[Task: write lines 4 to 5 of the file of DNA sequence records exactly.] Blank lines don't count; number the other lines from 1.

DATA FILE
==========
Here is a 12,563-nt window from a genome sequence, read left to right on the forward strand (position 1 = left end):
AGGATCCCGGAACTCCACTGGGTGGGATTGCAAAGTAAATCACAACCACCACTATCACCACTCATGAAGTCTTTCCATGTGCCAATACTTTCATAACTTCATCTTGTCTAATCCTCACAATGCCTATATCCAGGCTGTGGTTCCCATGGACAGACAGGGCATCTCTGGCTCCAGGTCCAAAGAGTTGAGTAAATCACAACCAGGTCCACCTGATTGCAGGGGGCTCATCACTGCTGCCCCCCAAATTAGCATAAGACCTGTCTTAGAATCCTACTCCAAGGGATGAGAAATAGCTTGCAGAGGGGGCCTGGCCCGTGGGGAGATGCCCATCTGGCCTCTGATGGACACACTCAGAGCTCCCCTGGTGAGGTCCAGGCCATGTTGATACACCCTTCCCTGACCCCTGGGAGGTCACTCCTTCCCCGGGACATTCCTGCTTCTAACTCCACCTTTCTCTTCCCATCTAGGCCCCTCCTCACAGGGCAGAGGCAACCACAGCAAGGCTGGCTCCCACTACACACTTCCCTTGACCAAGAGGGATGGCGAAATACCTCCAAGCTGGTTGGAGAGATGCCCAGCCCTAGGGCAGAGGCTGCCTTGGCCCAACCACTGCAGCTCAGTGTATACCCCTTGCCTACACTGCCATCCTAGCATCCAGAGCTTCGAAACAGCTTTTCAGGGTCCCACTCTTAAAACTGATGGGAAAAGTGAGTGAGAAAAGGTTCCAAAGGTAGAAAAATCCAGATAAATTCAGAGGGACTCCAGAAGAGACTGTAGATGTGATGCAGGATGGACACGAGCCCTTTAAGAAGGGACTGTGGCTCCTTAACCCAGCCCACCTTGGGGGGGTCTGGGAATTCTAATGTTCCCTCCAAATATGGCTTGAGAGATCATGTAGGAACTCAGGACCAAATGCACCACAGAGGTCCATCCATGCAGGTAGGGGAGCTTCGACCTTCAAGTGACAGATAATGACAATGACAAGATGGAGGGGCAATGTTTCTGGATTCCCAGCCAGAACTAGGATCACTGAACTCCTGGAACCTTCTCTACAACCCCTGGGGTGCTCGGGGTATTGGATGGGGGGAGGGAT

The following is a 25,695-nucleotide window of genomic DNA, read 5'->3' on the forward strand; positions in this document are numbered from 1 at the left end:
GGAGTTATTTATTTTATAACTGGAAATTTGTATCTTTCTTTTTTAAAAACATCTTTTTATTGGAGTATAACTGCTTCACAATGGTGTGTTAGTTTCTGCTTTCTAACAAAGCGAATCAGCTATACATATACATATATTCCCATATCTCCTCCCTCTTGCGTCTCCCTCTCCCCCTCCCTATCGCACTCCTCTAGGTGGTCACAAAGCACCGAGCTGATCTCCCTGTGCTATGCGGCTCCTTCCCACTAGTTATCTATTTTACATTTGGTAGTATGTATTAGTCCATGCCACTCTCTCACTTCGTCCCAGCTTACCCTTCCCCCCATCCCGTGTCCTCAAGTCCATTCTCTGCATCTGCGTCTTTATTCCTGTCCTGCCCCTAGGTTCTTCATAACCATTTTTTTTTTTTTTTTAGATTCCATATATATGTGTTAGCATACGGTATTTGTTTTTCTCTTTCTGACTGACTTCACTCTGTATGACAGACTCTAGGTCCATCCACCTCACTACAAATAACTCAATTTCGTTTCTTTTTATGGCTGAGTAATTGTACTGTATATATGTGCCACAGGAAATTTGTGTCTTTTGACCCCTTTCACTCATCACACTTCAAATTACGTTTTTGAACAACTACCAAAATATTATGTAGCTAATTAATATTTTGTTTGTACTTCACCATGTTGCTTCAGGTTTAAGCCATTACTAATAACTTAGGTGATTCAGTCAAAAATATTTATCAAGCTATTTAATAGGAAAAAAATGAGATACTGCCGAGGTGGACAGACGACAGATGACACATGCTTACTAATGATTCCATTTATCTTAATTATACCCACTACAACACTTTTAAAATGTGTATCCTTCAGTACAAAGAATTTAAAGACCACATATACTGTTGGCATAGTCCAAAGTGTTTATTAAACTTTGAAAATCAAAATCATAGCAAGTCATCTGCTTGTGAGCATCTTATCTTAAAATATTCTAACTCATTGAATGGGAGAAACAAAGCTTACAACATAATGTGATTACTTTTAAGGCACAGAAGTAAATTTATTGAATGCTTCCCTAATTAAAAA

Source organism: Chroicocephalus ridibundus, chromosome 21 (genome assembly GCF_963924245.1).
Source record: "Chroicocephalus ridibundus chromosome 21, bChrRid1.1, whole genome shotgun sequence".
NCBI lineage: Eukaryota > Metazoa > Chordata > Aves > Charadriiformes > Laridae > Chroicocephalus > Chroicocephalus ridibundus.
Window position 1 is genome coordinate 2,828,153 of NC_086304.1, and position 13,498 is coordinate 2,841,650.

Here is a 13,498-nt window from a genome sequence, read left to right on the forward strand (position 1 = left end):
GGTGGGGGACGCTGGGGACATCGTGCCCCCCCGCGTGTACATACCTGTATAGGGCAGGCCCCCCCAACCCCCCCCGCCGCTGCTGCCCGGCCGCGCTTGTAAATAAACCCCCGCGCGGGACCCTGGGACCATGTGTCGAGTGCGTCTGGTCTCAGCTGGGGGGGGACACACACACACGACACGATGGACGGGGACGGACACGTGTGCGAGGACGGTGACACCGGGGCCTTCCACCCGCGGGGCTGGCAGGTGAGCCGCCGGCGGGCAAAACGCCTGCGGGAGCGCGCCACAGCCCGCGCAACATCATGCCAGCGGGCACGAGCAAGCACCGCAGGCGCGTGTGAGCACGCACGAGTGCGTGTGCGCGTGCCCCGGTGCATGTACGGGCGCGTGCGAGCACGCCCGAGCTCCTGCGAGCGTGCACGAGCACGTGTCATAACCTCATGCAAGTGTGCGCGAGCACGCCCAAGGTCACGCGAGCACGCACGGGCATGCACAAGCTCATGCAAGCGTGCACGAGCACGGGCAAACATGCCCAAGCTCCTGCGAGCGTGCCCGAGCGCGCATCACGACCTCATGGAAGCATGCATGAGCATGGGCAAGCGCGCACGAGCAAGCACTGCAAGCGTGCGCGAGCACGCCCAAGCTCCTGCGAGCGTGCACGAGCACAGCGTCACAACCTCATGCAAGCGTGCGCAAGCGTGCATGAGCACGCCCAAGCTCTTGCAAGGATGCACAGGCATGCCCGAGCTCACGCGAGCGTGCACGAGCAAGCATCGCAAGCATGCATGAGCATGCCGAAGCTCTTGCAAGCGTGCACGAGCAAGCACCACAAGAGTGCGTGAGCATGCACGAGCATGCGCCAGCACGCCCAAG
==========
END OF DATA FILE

GGAGTTATTTATTTTATAACTGGAAATTTGTATCTTTCTTTTTTAAAAACATCTTTTTATTGGAGTATAACTGCTTCACAATGGTGTGTTAGTTTCTGCTTTCTAACAAAGCGAATCAGCTATACATATACATATATTCCCATATCTCCTCCCTCTTGCGTCTCCCTCTCCCCCTCCCTATCGCACTCCTCTAGGTGGTCACAAAGCACCGAGCTGATCTCCCTGTGCTATGCGGCTCCTTCCCACTAGTTATCTATTTTACATTTGGTAGTATGTATTAGTCCATGCCACTCTCTCACTTCGTCCCAGCTTACCCTTCCCCCCATCCCGTGTCCTCAAGTCCATTCTCTGCATCTGCGTCTTTATTCCTGTCCTGCCCCTAGGTTCTTCATAACCATTTTTTTTTTTTTTTTAGATTCCATATATATGTGTTAGCATACGGTATTTGTTTTTCTCTTTCTGACTGACTTCACTCTGTATGACAGACTCTAGGTCCATCCACCTCACTACAAATAACTCAATTTCGTTTCTTTTTATGGCTGAGTAATTGTACTGTATATATGTGCCACAGGAAATTTGTGTCTTTTGACCCCTTTCACTCATCACACTTCAAATTACGTTTTTGAACAACTACCAAAATATTATGTAGCTAATTAATATTTTGTTTGTACTTCACCATGTTGCTTCAGGTTTAAGCCATTACTAATAACTTAGGTGATTCAGTCAAAAATATTTATCAAGCTATTTAATAGGAAAAAAATGAGATACTGCCGAGGTGGACAGACGACAGATGACACATGCTTACTAATGATTCCATTTATCTTAATTATACCCACTACAACACTTTTAAAATGTGTATCCTTCAGTACAAAGAATTTAAAGACCACATATACTGTTGGCATAGTCCAAAGTGTTTATTAAACTTTGAAAATCAAAATCATAGCAAGTCATCTGCTTGTGAGCATCTTATCTTAAAATATTCTAACTCATTGAATGGGAGAAACAAAGCTTACAACATAATGTGATTACTTTTAAGGCACAGAAGTAAATTTATTGAATGCTTCCCTAATTAAAAA

Source organism: Chroicocephalus ridibundus, chromosome 21 (genome assembly GCF_963924245.1).